Swallows- today’s acrobats, flying fast over Monyash pond and dipping in for water are the incredible Swallows. They will migrate from Africa to nest as far north as beyond the Arctic Circle. Before migration was understood, Swallows and other Hirundines, were thought to bury themselves in the muddy bottom of ponds over winter. To build one of their mud nests takes around 1,200 journeys– male and female share the building. Sadly their populations are greatly reduced in many areas of the UK, and some of this is thought to be linked to the loss of dairy farming. Conditions: Cloud and some heavy rain over the past few days. Temperature: Max 16- Min 12C.
House Martins– another beautiful bird in decline (amber-listed) in many parts of the UK. Little is known about why, so if you are lucky enough to have a nearby nest to monitor, the BTO would like you to carry out their simple survey. Here are some of their acrobatics feeding on Monyash Village Pond. Originally cliff-nesters, these summer migrants from Africa took to nesting on built structures- the earliest written records in this country are Anglo-Saxon. Their little mud nests take around ten days and over a hundred beak-sized pellets of mud to construct. Conditions: A little cooler with showers and cloud. Temperature: Max 20- Min 13C.
Common Toad- going under the wonderful Latin name of Bufo Bufo, we were lucky to see a Toad in Monyash (Peak District) as, though widespread throughout Britain, Toad numbers have declined rapidly in recent years. This is partly due to loss of pond breeding sites and partly through roads and traffic disrupting their migration routes each spring as they travel to ponds to breed. We rescued this one by moving it from a busy road. Walking rather than hopping, they are more subdued in colour than Frogs, and have a warty skin which exudes toxins to deter predators, some of which, like Otters, know to avoid eating the skin. Conditions: The sweltering conditions continue. Temperature: Max 21- min 11C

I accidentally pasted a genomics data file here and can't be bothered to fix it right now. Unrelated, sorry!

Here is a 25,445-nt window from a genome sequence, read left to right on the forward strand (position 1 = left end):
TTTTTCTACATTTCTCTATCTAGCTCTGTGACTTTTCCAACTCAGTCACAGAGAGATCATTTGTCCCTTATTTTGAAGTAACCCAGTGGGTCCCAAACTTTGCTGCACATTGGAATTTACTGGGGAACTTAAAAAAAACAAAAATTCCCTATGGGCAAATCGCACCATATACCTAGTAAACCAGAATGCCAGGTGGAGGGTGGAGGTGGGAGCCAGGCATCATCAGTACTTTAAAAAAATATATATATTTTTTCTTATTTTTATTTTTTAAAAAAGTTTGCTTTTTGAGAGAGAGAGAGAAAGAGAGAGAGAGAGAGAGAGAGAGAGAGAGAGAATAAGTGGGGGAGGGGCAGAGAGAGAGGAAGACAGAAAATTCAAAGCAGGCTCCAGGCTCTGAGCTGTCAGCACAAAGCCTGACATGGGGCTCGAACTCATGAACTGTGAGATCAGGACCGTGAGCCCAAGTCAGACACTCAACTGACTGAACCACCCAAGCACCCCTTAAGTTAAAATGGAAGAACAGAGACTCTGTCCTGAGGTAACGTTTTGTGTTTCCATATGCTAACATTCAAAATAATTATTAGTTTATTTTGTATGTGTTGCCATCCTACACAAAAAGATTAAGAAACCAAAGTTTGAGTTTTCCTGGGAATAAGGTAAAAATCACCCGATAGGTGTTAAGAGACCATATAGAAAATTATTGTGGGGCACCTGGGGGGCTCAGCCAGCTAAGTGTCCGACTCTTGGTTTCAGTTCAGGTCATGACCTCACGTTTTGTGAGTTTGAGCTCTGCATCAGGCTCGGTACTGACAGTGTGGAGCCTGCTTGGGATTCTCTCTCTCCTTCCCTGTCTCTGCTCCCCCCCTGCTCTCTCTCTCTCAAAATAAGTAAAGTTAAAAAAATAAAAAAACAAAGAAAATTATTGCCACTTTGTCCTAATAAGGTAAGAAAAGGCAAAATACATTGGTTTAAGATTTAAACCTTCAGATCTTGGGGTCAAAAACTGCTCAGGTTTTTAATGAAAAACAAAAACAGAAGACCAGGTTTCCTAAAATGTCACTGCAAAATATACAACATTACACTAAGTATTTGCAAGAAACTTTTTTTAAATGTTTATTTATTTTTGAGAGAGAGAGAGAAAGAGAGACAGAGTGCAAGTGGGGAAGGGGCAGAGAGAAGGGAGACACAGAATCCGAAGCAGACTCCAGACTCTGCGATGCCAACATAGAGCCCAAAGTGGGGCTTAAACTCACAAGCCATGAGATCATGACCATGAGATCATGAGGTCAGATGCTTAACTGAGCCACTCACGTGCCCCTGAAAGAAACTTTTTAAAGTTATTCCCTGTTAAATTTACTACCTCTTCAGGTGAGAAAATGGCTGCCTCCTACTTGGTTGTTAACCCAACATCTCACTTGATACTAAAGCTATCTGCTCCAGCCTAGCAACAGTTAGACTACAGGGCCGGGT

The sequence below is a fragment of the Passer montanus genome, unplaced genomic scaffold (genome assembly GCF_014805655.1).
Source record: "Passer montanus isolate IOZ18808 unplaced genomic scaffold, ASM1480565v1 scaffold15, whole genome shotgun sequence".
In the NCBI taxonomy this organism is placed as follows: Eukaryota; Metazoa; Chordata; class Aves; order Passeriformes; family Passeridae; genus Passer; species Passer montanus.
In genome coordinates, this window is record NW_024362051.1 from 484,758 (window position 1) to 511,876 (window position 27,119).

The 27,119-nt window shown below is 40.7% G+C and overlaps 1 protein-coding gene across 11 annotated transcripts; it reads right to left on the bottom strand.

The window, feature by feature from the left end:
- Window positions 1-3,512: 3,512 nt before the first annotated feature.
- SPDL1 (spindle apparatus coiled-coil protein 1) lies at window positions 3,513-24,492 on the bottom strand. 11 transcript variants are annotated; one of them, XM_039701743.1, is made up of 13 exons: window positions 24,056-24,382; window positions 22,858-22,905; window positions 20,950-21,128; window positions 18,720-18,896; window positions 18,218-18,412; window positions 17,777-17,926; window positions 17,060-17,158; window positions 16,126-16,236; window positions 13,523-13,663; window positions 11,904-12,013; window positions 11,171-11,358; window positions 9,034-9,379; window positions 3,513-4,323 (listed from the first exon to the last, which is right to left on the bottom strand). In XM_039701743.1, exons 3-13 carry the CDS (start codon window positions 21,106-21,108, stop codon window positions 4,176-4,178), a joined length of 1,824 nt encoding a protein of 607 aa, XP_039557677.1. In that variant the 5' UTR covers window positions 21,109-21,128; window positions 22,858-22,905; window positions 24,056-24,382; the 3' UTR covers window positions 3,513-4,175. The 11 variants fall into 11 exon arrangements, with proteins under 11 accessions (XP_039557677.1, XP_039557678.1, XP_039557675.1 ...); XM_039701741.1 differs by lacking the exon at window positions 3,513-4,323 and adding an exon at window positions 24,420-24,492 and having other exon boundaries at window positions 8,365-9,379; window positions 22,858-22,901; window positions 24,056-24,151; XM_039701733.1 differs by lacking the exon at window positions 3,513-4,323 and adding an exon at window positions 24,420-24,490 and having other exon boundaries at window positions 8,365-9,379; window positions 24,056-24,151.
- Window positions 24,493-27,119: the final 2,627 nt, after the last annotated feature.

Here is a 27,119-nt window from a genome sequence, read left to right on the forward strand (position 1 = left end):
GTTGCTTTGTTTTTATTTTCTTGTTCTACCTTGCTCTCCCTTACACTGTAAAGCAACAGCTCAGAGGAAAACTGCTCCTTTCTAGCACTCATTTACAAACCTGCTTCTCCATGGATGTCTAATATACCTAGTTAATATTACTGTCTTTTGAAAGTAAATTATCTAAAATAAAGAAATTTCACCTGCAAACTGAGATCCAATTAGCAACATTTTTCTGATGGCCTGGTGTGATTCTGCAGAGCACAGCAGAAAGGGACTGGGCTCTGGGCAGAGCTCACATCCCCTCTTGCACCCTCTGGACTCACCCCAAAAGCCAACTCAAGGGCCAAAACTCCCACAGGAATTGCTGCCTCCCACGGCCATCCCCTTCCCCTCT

Germander Speedwell, or Bird’s Eye as we all called it where I grew up, is the most beautiful and common of the many species of Speedwell, even growing in the Hebrides. It was considered a good luck charm for travellers, maybe because it is seen along most waysides, but it is also common in meadows, glades and hedgerows. It was widely used to treat many ills, which may be where the name Speedwell originates. Gerard, the 16th century herbalist thought it could treat cancer if ‘given in a good broth of hen’ and it was regularly prescribed for chest complaints. Conditions: The hot, dry, still weather continues. Temperature: Max 24- Min 13C.
Little Owl- I went out one evening this week, near Monyash, looking for Skylarks which have been up and singing there all week. As so often happens when looking for something, I saw something else- this beautiful Little Owl. So well camouflaged among the limestone, I would never have seen it if it hadn’t flown. Springwatch has a camera on the nest of a Little Owl this year. They are sometimes seen in the daytime although they are mostly crepuscular (dusk) feeders and this one was setting out to hunt. Conditions: Cool weather has given way to a hot sunny spell. Temperature: Max 22- Min 10c.